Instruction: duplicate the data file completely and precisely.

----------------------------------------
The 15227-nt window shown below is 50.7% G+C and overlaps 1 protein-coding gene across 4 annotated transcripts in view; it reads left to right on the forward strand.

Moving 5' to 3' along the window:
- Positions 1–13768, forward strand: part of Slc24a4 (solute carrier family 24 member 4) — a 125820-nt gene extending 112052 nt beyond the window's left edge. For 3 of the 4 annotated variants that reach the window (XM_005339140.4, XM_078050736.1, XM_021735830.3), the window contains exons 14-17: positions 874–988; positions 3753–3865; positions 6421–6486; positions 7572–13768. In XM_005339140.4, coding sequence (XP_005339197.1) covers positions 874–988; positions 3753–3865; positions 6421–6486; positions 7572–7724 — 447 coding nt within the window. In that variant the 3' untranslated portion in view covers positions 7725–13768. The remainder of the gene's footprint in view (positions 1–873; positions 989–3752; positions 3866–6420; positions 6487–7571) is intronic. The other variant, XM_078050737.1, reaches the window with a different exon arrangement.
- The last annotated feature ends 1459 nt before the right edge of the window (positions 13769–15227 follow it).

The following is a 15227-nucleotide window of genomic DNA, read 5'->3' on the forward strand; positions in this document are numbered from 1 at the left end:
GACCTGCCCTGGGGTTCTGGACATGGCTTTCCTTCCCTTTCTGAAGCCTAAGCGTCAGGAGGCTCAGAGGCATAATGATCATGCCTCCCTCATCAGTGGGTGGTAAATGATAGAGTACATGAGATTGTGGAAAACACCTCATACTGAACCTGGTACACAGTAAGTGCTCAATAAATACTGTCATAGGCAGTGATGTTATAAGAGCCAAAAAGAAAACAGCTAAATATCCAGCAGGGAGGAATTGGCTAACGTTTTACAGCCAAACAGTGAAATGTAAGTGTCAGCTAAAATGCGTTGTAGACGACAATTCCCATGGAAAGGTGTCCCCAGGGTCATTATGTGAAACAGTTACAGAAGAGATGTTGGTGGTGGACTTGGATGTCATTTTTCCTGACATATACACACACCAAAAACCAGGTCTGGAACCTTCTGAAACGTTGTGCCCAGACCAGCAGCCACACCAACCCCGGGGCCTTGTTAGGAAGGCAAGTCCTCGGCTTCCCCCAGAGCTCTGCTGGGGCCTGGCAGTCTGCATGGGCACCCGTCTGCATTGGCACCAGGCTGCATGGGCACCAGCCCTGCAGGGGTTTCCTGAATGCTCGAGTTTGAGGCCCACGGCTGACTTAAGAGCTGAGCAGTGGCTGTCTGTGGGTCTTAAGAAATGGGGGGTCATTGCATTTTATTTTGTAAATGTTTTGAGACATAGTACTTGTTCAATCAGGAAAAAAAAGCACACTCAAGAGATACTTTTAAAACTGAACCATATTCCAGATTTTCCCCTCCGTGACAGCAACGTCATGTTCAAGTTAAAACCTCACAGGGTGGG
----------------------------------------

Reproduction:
The 15227-nt window shown below is 50.7% G+C and overlaps 1 protein-coding gene across 4 annotated transcripts in view; it reads left to right on the forward strand.

Moving 5' to 3' along the window:
- Positions 1–13768, forward strand: part of Slc24a4 (solute carrier family 24 member 4) — a 125820-nt gene extending 112052 nt beyond the window's left edge. For 3 of the 4 annotated variants that reach the window (XM_005339140.4, XM_078050736.1, XM_021735830.3), the window contains exons 14-17: positions 874–988; positions 3753–3865; positions 6421–6486; positions 7572–13768. In XM_005339140.4, coding sequence (XP_005339197.1) covers positions 874–988; positions 3753–3865; positions 6421–6486; positions 7572–7724 — 447 coding nt within the window. In that variant the 3' untranslated portion in view covers positions 7725–13768. The remainder of the gene's footprint in view (positions 1–873; positions 989–3752; positions 3866–6420; positions 6487–7571) is intronic. The other variant, XM_078050737.1, reaches the window with a different exon arrangement.
- The last annotated feature ends 1459 nt before the right edge of the window (positions 13769–15227 follow it).

The following is a 15227-nucleotide window of genomic DNA, read 5'->3' on the forward strand; positions in this document are numbered from 1 at the left end:
GACCTGCCCTGGGGTTCTGGACATGGCTTTCCTTCCCTTTCTGAAGCCTAAGCGTCAGGAGGCTCAGAGGCATAATGATCATGCCTCCCTCATCAGTGGGTGGTAAATGATAGAGTACATGAGATTGTGGAAAACACCTCATACTGAACCTGGTACACAGTAAGTGCTCAATAAATACTGTCATAGGCAGTGATGTTATAAGAGCCAAAAAGAAAACAGCTAAATATCCAGCAGGGAGGAATTGGCTAACGTTTTACAGCCAAACAGTGAAATGTAAGTGTCAGCTAAAATGCGTTGTAGACGACAATTCCCATGGAAAGGTGTCCCCAGGGTCATTATGTGAAACAGTTACAGAAGAGATGTTGGTGGTGGACTTGGATGTCATTTTTCCTGACATATACACACACCAAAAACCAGGTCTGGAACCTTCTGAAACGTTGTGCCCAGACCAGCAGCCACACCAACCCCGGGGCCTTGTTAGGAAGGCAAGTCCTCGGCTTCCCCCAGAGCTCTGCTGGGGCCTGGCAGTCTGCATGGGCACCCGTCTGCATTGGCACCAGGCTGCATGGGCACCAGCCCTGCAGGGGTTTCCTGAATGCTCGAGTTTGAGGCCCACGGCTGACTTAAGAGCTGAGCAGTGGCTGTCTGTGGGTCTTAAGAAATGGGGGGTCATTGCATTTTATTTTGTAAATGTTTTGAGACATAGTACTTGTTCAATCAGGAAAAAAAAGCACACTCAAGAGATACTTTTAAAACTGAACCATATTCCAGATTTTCCCCTCCGTGACAGCAACGTCATGTTCAAGTTAAAACCTCACAGGGTGGG